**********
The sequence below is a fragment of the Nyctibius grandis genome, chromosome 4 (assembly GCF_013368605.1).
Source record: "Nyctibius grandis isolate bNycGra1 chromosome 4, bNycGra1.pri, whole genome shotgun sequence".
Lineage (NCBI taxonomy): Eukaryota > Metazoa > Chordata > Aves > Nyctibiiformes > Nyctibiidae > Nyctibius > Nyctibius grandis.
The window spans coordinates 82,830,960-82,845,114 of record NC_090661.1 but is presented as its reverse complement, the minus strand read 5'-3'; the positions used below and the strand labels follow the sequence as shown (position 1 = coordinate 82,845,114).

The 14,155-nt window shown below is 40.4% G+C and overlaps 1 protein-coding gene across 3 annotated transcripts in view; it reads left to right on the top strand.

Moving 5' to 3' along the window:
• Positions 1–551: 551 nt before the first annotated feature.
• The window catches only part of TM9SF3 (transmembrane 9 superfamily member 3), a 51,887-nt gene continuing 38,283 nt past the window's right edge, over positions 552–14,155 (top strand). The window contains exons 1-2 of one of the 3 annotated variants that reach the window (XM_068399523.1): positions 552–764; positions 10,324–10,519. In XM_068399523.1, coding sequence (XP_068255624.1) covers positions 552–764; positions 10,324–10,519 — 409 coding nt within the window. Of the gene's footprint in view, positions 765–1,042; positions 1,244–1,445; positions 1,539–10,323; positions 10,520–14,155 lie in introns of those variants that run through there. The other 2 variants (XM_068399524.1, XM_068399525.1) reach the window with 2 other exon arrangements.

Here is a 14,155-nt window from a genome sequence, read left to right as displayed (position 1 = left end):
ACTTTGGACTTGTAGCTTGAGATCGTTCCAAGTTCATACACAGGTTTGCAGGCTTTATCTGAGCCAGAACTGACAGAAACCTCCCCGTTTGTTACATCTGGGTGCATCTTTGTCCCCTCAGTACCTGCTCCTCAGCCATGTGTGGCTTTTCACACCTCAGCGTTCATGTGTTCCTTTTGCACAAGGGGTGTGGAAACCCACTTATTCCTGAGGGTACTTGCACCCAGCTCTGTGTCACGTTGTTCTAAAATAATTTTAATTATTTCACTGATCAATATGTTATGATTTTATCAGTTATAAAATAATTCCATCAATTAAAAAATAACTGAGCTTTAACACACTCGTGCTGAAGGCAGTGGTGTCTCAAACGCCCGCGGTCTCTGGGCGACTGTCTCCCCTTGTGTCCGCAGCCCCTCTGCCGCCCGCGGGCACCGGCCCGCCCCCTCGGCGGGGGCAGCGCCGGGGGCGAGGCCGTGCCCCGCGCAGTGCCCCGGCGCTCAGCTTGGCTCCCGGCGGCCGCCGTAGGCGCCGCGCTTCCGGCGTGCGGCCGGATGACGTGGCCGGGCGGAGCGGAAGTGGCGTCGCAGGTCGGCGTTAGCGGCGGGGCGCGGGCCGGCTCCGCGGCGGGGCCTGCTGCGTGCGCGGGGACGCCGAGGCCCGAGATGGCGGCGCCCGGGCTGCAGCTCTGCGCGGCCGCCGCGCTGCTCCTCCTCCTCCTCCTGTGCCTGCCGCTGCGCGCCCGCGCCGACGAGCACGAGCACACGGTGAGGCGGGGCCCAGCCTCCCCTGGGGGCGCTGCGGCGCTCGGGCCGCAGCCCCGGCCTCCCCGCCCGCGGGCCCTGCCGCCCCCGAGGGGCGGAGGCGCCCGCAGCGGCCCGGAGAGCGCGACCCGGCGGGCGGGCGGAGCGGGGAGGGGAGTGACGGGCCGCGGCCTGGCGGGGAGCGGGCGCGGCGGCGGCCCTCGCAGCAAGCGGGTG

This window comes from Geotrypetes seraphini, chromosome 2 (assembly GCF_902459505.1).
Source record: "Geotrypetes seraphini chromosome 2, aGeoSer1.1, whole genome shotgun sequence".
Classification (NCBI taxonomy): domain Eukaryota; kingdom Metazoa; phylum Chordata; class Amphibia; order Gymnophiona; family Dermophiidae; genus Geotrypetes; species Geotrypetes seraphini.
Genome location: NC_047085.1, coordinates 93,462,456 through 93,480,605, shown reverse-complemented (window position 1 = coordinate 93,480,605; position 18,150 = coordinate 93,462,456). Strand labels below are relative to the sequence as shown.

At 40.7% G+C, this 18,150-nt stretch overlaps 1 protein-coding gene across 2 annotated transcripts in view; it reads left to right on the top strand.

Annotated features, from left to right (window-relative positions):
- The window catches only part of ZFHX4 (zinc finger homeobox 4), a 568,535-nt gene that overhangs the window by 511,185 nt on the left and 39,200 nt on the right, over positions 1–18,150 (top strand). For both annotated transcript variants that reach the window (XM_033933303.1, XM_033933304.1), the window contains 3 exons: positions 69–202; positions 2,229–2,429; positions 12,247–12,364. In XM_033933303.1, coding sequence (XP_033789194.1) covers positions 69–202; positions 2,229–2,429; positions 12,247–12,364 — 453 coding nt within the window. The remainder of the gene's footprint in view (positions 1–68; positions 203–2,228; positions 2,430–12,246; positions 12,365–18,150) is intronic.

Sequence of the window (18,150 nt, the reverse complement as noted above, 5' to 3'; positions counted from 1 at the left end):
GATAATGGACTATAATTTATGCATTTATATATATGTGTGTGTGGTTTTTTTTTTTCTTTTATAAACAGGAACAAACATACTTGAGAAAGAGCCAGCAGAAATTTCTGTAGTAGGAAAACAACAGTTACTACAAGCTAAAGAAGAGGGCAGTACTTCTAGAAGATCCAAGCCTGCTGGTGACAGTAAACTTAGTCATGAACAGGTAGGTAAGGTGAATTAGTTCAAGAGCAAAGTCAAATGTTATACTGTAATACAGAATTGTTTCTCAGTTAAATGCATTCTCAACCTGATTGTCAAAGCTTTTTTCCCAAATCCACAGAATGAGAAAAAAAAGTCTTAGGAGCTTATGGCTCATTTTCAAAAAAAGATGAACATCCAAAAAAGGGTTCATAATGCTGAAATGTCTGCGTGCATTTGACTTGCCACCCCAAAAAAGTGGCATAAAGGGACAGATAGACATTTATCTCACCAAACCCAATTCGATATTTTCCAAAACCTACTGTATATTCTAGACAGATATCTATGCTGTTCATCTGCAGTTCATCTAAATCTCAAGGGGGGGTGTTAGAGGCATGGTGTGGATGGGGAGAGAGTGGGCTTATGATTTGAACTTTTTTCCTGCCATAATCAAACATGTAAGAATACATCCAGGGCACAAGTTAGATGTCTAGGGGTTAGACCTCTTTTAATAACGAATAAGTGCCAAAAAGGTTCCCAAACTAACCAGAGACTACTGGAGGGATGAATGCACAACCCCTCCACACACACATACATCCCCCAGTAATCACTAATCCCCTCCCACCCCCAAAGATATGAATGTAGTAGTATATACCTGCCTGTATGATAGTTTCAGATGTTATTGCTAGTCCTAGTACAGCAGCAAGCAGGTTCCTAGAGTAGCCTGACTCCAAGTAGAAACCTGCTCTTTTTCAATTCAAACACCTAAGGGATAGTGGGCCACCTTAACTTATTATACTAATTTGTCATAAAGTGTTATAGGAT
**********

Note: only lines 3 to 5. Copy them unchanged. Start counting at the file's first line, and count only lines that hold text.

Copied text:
Lineage (NCBI taxonomy): Eukaryota > Metazoa > Chordata > Aves > Nyctibiiformes > Nyctibiidae > Nyctibius > Nyctibius grandis.
The window spans coordinates 82,830,960-82,845,114 of record NC_090661.1 but is presented as its reverse complement, the minus strand read 5'-3'; the positions used below and the strand labels follow the sequence as shown (position 1 = coordinate 82,845,114).

The 14,155-nt window shown below is 40.4% G+C and overlaps 1 protein-coding gene across 3 annotated transcripts in view; it reads left to right on the top strand.